The Lawyer's Daily is now Law360 Canada. Click here to learn more.

Attention shoppers: Mutiny in aisle seven | Marcel Strigberger

Friday, May 28, 2021 @ 2:26 PM | By Marcel Strigberger

Marcel Strigberger %>
Marcel Strigberger
Mutiny at the Eaton Centre? COVID-19 mutiny that is.  

A Canadian reserve officer, one Ladislas Kenderesi, has been charged with mutiny. His alleged offence was, while in uniform, he addressed a protest crowd in Toronto’s Dundas Square, opposite the Eaton Centre, asking the military not to obey any orders for distributing COVID vaccines, or as he calls them, “killer vaccines.” He said it was his job to protect Canadians from domestic threats.

But is this mutiny? When I hear the word, what comes to mind is the mutiny on the Bounty. Are there any parallels? 

The skipper of the good ship Bounty was Capt. William Bligh. He was not so good. Bligh was not known for his model employer employee relations. He was a slave driver, harshly abusing his crew. Presumably, he kept the cat o’ nine tails busy and purring. Eventually, on April 28, 1789, led by Fletcher Christian, the staff took over and hoisted Captain Bligh and a few loyalists into an open launch out in the middle of the South Seas.  

Bligh actually survived the open-air cruise, after drifting for about six weeks, when his craft pulled into the Dutch settlement of Timor. He allegedly maintained morale aboard by getting the men to sing.  (I don’t know what they sang but I get the feeling it was not “Row Row, Row Your Boat.” If it was, in my opinion, he stood a good chance of having those loyalists toss him overboard. Well deserved.)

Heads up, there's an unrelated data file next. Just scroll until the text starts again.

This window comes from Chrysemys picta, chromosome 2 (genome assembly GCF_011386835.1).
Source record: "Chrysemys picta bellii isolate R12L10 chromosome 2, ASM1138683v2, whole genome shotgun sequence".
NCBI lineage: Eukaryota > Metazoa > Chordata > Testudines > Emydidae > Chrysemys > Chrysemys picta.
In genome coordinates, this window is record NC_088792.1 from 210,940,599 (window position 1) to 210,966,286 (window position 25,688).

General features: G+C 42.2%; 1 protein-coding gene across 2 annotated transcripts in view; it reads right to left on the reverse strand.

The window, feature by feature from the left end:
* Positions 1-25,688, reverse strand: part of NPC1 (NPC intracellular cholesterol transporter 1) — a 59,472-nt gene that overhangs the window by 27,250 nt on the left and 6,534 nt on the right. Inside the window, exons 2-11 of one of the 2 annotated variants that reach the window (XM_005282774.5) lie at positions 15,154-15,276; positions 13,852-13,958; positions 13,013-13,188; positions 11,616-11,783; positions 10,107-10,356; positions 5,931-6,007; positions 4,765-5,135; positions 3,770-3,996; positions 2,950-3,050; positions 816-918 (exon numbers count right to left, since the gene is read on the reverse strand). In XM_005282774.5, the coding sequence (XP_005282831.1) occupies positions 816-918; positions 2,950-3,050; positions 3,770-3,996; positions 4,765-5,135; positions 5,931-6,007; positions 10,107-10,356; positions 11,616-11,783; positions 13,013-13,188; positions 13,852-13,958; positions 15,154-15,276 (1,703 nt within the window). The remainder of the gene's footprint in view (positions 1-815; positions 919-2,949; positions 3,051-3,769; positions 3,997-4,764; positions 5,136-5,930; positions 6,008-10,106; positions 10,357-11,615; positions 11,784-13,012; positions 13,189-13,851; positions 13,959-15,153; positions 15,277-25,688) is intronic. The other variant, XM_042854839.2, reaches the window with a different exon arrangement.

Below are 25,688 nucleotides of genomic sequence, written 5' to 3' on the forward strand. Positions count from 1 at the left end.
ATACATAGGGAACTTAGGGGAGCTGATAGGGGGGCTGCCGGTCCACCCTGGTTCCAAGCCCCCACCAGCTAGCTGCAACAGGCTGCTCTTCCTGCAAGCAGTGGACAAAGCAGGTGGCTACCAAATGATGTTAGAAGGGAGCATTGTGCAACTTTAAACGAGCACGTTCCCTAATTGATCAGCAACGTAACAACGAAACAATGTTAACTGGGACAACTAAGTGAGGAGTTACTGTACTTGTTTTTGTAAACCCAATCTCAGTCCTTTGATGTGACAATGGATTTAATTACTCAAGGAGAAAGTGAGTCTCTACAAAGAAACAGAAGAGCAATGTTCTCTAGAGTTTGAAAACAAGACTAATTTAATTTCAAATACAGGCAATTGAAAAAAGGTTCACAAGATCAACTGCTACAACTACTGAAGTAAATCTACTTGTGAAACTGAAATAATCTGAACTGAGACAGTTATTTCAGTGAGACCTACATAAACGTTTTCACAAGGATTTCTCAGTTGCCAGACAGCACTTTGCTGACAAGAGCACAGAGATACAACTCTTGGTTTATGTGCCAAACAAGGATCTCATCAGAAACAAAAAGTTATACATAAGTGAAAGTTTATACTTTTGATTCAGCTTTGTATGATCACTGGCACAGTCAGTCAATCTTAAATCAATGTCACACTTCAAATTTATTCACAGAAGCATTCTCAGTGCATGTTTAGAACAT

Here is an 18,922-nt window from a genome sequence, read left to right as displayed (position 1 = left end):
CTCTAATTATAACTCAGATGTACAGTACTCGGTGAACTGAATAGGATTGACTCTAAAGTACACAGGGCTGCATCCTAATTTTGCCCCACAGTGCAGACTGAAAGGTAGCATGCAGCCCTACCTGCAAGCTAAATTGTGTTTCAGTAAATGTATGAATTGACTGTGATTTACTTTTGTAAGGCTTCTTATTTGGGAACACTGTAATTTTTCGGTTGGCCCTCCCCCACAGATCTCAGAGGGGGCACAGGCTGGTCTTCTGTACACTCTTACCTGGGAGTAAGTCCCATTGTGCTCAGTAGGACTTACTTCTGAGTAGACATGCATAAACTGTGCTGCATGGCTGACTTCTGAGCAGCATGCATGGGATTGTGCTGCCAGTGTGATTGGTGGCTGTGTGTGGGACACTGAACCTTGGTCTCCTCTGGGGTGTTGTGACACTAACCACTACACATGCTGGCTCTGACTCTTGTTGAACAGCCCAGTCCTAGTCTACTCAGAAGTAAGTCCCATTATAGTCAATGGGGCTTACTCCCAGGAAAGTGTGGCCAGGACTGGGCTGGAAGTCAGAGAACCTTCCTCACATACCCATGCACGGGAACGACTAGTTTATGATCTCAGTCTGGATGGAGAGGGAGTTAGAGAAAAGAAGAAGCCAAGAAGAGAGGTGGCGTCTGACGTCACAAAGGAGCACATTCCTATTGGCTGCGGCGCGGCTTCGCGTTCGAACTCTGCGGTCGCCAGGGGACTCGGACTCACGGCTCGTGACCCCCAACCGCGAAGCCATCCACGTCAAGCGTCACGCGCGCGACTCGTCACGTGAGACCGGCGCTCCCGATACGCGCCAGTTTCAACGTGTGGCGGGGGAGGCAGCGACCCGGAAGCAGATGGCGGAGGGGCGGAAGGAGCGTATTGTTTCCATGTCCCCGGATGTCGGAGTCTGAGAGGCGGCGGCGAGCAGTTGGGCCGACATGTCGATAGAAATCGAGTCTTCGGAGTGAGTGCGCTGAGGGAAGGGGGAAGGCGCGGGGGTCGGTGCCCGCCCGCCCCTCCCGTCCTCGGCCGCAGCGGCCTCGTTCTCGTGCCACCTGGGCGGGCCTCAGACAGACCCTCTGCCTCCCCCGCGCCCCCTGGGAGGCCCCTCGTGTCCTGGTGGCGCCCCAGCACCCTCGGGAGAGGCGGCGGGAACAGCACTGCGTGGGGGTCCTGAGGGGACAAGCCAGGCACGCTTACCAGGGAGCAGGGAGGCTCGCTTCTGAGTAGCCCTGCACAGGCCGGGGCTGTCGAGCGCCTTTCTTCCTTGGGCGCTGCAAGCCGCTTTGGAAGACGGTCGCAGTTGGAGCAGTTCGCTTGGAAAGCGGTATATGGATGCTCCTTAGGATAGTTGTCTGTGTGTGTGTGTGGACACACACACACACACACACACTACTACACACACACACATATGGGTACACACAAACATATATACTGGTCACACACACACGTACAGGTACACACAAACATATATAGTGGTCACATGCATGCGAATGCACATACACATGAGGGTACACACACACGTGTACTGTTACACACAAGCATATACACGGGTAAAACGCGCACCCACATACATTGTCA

But he was not a happy camper. He was driven to bringing the mutineers to justice. He must have really been pissed off as all these weeks he had nobody to do his laundry. This is almost as bad as being adrift for six weeks without Wi-Fi.

Some of the mutineers were ultimately apprehended, returned to England and hung. Nasty. (I do not think these guys sang at their trial as Bligh testified. If they did, I doubt it was, “For He’s a Jolly Good Fellow.”)

Now in my view this was a mutiny. Full stop. 

But did officer Kenderesi’s comments denouncing the distribution by the military of the COVID-19 vaccine and expressing his views on the drug cross that line? I think even badass Bligh would not have thought so.

BLIGH: Mr. Christian, Hendricks the cabin boy has come down with the pox. Bleed him.

CHRISTIAN: No way Captain. Bleeding is useless. An anachronistic crock.

BLIGH: No problem Mr. Christian. I always appreciate team feedback. Then maybe we should just whip him a bit. A taste of the cat?

Somehow with the officer I don’t see mutiny yet. Had he gone further of course, as Fletcher Christian did, who knows. After all it’s not as if he lured the minister of defence to the dock in downtown Ottawa next to the Chateau Laurier and then cast him adrift in an open launch on the Rideau Canal. This might have been a different story. Then again given the pandemic stay at homes for the last 15 months, personally I would welcome any opportunity for a boat ride. The most exciting travel I have done during this time is my sporadic trip to Costco. 

Kenderesi is being tried under Canadian military law. The maximum penalty is life imprisonment. That’s heavy. Good thing he did not also knock hand sanitizers. Looks like there is a GoFundMe page for his legal defence. I doubt there was one for those apprehended mutineers.

I cannot venture to guess what will happen to Kenderesi. Nor can I say whatever happened to Hendricks the cabin boy.

Marcel Strigberger retired from his Greater Toronto Area litigation practice and continues the more serious business of humorous author and speaker. Visit Follow him @MarcelsHumour.

Interested in writing for us? To learn more about how you can add your voice to The Lawyer’s Daily, contact Analysis Editor Peter Carter at or call 647-776-6740.